What is Title Insurance?
The title insurance industry has been protecting the American dream of homeownership for more than 125 years. Real property is the nation’s largest asset. The behind-the-scenes work of title companies ensures the quick and secure transfer of land, fostering lender and consumer confidence in their real estate investments.
The objective of title insurance remains the same as it has always been – helping the parties in real estate transactions to determine their rights and interests, and assuring that land transfer is expeditious and secure. Protecting the parties involved in real estate transactions is the reason the title insurance product was developed.
In this country, matters affecting ownership and other real estate interests are entered in public records. Before a transaction is completed, a title search of the public records is made in an effort to locate potential problems so that they can be rectified and the transfer can proceed.
While most problems can be located in a title search by skilled professionals, there can be hidden hazards that even the most thorough search will not reveal. Examples include forgeries in the chain of title, a claim by a previously undisclosed relative of a former owner, or a mistake in the records.
Liens, easements, rights-of-way, life estates, air and subsurface rights, and future interests are also found in a title search. Title insurance is substantially different than other types of insurance coverage, which can often lead to a misunderstanding of the product. Title insurance emphasizes risk prevention rather than risk assumption. This emphasis on risk prevention is a labor intensive and costly component of doing business, but the coverage offers the best possible opportunity for avoiding claims and losses in real estate transactions.
The Title Search
After your sales contract has been accepted, a title professional will search the public records to look for any defects with the home’s title. Thissearch typically involves a reviewof land records going back many years. More than 1/3 of all title searches reveal a title problem that title professionals fix before you go to closing. For instance,a previous owner may have had minor construction done on the property, but never fully paid the contractor. Or the previous owner may have failed to pay local or state taxes Title professionals seek to resolve problems like these before you go to closing.
Types of Title Insurance Policies
There are twobasic types of title insurance policies. Alender’s policy, usually based on the dollar amount of the loan, protects only the lender’s interests in the property should a problem with the title arise. Similarly, an owner’s policy, usually based on the home’s total purchase price, protects only the homebuyer’s interests in the property should a problem with the title arise. An owner’s policy will provide protection against ownership challenges, errors or omissions in deeds, mistakes in examining records, missed liens, forgery and undisclosed heirs, among other things.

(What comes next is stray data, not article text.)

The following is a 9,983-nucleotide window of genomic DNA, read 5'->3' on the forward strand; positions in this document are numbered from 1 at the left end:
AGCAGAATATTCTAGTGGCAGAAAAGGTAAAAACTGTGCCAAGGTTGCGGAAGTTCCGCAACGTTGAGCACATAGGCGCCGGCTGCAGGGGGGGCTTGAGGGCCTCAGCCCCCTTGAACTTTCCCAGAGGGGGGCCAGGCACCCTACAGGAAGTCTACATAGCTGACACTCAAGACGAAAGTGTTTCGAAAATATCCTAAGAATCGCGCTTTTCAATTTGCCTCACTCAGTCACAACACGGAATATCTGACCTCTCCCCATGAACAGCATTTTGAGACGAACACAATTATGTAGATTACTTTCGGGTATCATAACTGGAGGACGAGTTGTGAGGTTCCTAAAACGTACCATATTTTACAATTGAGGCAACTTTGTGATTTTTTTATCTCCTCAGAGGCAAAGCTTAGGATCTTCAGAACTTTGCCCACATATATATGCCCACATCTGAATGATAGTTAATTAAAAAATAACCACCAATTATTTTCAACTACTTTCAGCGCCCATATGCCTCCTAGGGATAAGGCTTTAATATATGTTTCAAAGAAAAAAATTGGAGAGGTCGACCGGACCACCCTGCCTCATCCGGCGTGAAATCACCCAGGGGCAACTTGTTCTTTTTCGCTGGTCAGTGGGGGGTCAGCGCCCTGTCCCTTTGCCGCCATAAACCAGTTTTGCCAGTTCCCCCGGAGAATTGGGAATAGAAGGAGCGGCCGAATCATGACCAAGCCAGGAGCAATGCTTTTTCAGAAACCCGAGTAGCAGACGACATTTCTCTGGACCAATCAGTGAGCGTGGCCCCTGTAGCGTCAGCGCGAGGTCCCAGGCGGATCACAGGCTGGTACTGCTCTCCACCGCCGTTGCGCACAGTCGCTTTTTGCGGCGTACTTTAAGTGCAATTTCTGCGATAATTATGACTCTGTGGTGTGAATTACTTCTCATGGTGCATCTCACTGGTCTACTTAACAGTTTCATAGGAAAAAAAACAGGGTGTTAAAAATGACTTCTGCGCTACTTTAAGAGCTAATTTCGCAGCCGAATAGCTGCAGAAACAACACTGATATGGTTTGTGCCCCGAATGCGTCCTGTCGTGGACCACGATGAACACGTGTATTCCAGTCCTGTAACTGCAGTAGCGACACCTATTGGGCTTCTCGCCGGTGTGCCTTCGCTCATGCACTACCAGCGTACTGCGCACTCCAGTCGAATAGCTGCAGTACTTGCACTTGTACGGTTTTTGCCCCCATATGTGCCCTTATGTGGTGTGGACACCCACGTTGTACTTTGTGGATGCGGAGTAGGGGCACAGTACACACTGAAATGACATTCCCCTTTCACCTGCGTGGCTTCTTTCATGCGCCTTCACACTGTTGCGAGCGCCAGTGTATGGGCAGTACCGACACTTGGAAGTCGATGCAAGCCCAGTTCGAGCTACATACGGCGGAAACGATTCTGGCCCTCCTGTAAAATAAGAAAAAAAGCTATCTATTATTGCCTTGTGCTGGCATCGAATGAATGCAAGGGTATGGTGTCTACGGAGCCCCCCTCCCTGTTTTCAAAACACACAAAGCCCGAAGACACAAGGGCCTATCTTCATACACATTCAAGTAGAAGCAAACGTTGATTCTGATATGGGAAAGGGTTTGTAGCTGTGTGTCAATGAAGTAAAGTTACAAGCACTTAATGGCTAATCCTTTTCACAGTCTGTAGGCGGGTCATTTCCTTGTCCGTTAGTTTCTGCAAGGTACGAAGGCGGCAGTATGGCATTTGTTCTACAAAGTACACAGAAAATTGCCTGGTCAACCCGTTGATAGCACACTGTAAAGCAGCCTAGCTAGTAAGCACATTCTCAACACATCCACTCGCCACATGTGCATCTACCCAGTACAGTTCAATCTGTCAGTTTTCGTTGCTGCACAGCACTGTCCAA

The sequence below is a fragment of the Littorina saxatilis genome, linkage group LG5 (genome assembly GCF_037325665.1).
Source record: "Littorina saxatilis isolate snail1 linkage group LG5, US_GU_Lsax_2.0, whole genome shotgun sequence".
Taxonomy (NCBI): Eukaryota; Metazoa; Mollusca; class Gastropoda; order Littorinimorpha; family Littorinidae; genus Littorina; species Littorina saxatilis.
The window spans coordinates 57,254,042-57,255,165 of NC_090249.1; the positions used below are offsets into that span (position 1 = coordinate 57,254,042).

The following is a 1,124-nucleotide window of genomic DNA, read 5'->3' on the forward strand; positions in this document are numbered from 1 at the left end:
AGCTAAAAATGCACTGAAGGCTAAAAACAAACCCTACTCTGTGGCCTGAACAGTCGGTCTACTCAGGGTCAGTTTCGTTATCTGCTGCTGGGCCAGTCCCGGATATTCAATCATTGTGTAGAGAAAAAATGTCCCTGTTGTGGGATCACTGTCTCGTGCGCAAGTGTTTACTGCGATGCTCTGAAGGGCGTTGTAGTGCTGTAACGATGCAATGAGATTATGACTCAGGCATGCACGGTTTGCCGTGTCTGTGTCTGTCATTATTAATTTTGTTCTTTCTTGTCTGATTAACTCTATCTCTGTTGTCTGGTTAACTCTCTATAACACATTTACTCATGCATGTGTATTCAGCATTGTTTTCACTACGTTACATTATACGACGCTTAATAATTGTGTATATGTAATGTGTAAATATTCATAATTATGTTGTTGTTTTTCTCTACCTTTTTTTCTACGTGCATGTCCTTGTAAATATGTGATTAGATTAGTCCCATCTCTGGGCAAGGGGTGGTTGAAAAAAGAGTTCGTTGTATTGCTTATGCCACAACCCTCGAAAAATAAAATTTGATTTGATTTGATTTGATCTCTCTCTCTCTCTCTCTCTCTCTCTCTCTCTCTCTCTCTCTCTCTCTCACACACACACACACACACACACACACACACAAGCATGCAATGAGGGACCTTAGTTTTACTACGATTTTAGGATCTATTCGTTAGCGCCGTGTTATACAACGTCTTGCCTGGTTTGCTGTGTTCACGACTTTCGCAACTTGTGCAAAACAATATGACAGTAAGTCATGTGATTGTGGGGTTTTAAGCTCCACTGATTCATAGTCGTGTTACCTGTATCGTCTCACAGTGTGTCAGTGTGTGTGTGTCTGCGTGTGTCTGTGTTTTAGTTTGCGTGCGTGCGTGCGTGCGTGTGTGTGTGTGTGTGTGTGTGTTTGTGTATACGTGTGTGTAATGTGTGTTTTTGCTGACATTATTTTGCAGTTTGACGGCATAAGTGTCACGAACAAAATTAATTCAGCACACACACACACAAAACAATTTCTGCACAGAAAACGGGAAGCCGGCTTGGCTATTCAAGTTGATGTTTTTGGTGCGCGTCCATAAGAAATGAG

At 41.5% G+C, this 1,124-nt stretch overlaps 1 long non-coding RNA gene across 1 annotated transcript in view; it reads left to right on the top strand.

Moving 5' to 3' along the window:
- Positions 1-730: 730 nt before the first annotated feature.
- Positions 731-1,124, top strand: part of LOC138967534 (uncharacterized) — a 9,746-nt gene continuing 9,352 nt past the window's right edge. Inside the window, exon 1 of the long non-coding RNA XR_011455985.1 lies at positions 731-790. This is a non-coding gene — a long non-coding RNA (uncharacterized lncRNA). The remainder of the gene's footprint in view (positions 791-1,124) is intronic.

The Owner’s Title Policy
Sometimes clouds on title result from matters that could not be found in the public records or are not fully considered in the title search process. To help protect you in these events, it is recommended that you obtain an Owner’s Policy of Title Insurance to insure you against the most unforeseen problems. Owner’s Title Insurance, called an Owner’s Policy, is usually issued in the amount of the real estate purchase. It is purchased for a one-time fee at closing and lasts for as long as you or your heirs have an interest in the property. Only an Owner’s Policy fully protects the buyer should a covered title problem arise with the title that was not listed as an exception during the titlesearch.
Possible hidden title problems can include:
- Errors or omissions in deeds
- Mistakes in examining records
- Undisclosed heirs
An Owner’s Policy provides peace of mind and an assurance that your title company will stand behind you – monetarily and with legal defense if needed- if a covered title problem arises after you buy your home. The bottom line is that your title company will be there to help pay valid claims and cover the costs of defending an attack on your title. Receiving an Owner’s Policy isn’t always an automatic part of the closing process, and ispaid for by different people indifferent parts of thecountry. Be sure you request an Owner’s Policy and ask how it is paid for whereyou live. Nomatter who pays for the Owner’s Policy, the fee is a one-time fee paid at closing. The Owner’s Policy protectsyou foras long as you or your heirs have an interest in the property.
You also have the option of purchasing a policy with expanded coverage. It’s called the Homeowner’s Policy and it covers more things than the Owner’s Policy.
The Loan Policy
There are twotypes of title insurance: Owner’s titleinsurance, as mentioned above, and Lenders title insurance, also called a Loan Policy. Most lenders usually require a Loan Policy when they issue you a loan. The Loan Policy is usually based on the dollar amount of your loan.It only protects the lender’s interests in the property should a problem with the title arise. It does not
protect the buyer. The policy amount decreases each year and eventually disappears as the loan is paid off.